Jonathan Muskat
Jonathan Muskat

Living a Life of Service: The Key to Happiness

I have spent the last few weeks engaged in much reflection.  My father just passed away two weeks ago, and as I told many people who paid a shiva call, I felt that the shiva process was an opportunity to study the “sugya” (topic) of my father “b’iyun” (in depth).  The shiva process reminded me of the line in Masechet Chagiga 3a, when Rabbi Yehoshua told Rav YochananBen Broka and Rabbi Eliezer ben Chisma that it is not possible for there to be a Beit Midrash study session without a new insight.  Even if you learn the same piece of Torah again and again, every new time you learn it you can discover a new insight.  Similarly, I felt that I told the Torah of my father, the same stories, again and again and again during shiva, but every so often as I retold a story, I gained a new insight into my father, or I saw a particular character trait of my father in one of my children.  I found the shiva process very tiring, but also very insightful and meaningful.

I also reflected upon the heroic acts of chesed that my elder brother and sister-in-law in Chicago performed in caring for my father since he moved to Chicago and fell ill about four years ago.  They wheeled my father when he was able every Friday night and Shabbat morning from the nearby nursing home to their house to spend Shabbat with them, and taking care of my father during these last four years and making sure that he was getting the best medical care while preserving his dignity under dire circumstances was very challenging, to say the least.

At my father’s funeral, I remarked that my brother and sister-in-law will be rewarded simply because their children have seen how they modeled kibbud as va’em under difficult circumstances, and the children have been inspired and educated in this regard better than any school lesson that they could have received about this very important mitzvah.

But I think that there is another benefit to living a life of service like that which my brother and sister-in-law have led in the past few years for the benefit of my father.  In last week’s Torah portion, the Torah states that when we bring the first fruits to Jerusalem and we make a declaration thanking God for taking us out of Egypt and bringing us to Eretz Yisrael, the Torah states, “v’samachta b’chol hatov asher natan lecha Hashem Elokecha u’l’veitecha atah v’haLevi v’hager asher b’kirbecha“ or “and you will be happy with all the good that God has given you and your household, you and the Levi and the stranger who are in your midst.”  The LikuteiYehoshua points out that the Torah states that we will be happy specifically if we are together with the Levi and the stranger.  The reason for this is that in Biblical times these individuals typically were amongst the poorest in society, and when we are with them, we realize how much we have compared to them.  This realization will generate feelings of gratitude and ultimately happiness.  Therefore, when we live a life of service, quietly caring for the needs of those less fortunate, our empathy for the other naturally leads to feelings of gratitude and ultimately happiness.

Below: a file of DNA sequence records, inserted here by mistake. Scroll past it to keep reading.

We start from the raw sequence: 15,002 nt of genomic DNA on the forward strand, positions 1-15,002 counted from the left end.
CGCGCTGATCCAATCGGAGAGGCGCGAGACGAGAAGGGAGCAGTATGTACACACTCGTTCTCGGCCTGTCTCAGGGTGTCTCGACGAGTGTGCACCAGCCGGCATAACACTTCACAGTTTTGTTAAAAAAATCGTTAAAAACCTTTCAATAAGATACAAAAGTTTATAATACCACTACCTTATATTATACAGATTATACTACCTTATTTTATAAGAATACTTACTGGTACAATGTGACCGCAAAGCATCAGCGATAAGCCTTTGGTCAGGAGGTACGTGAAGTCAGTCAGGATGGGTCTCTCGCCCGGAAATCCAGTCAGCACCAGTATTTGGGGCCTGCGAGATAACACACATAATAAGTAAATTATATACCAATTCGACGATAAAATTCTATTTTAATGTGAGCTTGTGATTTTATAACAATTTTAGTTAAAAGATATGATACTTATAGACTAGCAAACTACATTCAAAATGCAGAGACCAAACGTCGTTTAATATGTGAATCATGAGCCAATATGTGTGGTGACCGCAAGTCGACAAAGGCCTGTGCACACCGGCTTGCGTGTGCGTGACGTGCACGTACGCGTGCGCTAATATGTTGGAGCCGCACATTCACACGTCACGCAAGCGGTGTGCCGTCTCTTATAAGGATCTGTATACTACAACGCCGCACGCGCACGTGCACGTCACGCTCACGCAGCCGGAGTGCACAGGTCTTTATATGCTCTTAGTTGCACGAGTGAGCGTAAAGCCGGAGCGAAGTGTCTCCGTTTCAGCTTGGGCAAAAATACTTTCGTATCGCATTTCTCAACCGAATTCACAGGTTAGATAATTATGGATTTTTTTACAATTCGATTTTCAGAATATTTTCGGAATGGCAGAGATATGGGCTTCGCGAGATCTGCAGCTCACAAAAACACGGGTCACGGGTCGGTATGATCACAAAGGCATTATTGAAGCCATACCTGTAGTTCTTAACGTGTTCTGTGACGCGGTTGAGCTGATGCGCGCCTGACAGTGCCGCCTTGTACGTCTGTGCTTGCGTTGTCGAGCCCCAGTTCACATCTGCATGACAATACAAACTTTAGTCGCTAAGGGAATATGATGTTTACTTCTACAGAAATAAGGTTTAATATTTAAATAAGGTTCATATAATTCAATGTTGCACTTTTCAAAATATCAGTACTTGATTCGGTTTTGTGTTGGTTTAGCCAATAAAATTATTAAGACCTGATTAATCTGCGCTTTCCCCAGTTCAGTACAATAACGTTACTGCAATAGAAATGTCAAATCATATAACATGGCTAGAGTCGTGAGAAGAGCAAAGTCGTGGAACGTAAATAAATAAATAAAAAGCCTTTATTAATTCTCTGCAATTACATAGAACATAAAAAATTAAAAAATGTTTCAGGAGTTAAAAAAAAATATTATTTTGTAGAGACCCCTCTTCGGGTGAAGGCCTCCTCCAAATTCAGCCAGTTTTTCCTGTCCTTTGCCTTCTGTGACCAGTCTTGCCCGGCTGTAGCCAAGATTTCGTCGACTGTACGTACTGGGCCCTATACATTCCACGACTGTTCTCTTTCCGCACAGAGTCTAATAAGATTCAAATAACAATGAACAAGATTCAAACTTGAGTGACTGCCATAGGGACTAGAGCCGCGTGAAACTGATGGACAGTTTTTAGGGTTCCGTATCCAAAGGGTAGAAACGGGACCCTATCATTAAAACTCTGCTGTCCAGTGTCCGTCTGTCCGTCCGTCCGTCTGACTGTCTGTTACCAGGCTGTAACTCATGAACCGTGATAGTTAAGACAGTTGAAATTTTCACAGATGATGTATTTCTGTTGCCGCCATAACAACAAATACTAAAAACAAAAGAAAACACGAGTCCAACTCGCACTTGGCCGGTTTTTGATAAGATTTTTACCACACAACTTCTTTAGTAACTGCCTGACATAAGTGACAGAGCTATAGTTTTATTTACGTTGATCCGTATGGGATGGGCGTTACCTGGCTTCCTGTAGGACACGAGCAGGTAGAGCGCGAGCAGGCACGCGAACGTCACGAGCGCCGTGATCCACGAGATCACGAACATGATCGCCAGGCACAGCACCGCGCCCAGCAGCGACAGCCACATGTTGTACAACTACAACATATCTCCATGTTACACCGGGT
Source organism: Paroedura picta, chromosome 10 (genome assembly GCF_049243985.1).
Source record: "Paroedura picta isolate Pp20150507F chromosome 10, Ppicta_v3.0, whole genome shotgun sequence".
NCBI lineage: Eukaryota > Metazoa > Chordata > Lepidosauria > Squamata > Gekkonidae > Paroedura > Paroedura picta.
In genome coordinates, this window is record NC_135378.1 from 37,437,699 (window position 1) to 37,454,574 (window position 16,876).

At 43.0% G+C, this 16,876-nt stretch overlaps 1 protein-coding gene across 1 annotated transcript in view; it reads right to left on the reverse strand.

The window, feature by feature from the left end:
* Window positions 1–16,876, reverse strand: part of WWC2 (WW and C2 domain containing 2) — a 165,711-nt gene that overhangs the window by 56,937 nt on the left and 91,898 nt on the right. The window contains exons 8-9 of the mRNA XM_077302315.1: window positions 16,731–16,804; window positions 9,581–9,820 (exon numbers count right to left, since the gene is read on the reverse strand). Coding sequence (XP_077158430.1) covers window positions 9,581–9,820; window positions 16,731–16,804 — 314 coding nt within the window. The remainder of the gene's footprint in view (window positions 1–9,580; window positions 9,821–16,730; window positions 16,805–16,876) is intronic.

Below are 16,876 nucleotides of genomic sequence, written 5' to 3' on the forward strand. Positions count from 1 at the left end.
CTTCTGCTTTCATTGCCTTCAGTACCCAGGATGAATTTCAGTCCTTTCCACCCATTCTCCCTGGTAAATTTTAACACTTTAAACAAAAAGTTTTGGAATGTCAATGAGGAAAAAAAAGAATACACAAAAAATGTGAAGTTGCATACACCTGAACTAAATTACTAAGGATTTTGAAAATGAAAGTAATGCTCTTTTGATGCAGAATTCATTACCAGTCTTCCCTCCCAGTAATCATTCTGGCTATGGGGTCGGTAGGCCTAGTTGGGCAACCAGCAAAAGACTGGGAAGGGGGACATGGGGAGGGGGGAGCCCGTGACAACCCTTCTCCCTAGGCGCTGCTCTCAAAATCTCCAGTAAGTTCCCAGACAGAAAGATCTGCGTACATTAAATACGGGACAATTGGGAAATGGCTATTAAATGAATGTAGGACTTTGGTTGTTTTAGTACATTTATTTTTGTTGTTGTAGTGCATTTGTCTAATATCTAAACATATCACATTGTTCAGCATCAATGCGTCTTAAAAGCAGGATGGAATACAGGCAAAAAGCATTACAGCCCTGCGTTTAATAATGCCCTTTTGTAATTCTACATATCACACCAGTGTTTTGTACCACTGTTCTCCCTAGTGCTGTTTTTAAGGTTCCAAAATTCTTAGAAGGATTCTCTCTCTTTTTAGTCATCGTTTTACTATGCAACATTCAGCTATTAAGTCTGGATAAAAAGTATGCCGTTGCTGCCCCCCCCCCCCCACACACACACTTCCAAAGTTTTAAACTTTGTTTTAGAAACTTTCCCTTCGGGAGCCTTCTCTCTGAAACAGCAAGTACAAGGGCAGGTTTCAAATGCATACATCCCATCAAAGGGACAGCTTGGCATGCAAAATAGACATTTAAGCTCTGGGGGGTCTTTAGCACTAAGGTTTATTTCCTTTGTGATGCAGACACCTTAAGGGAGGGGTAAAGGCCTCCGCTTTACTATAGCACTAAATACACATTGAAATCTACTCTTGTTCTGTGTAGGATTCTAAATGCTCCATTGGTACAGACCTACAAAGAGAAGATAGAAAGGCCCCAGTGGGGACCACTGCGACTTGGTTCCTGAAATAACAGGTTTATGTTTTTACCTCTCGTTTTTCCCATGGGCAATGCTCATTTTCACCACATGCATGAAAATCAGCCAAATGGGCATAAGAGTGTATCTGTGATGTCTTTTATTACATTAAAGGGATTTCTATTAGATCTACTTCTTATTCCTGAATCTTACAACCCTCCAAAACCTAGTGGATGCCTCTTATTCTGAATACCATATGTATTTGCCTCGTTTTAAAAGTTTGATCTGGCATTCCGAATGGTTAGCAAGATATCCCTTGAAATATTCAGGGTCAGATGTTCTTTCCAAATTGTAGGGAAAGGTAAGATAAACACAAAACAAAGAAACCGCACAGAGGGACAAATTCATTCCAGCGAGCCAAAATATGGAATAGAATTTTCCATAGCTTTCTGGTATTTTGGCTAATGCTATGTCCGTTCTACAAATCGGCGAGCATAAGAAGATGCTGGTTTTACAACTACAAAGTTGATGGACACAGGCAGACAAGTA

And I was thinking about how we live in a social media-focused world where we are trying to market ourselves and our brand and our product, very often for legitimate reasons, and the goal is to be noticed.  One of the primary challenges with this world is that once the goal is to be noticed, we tend to compare ourselves to the lives of others, or at least how their lives are presented on social media, which may or may not reflect reality, and this world often engenders a lot of jealousy when we compare our own lives to the lives of others that we see in this world.

Then there are my brother and sister-in-law, and so many of us out there, whose lives are not consumed by social media but are focused on a life of service to help those less fortunate, and I think about my father who also lived a rather quiet life without much fanfare, but it was a simple life of being “samei’ach b’chelko,” of being content.  And then I think about so many of us who are running around to be noticed and I wonder who is happier.

We find ourselves in the season of repentance which is a season of reflection.  As we reflect upon our past and plan towards our future, let’s consider spending more of our time next year engaged in chesed, in acts of service.  In the social media world in which we find ourselves, it will do wonders for our feelings of gratitude and ultimately our happiness.

About the Author
Jonathan Muskat is the Rabbi of the Young Israel of Oceanside.
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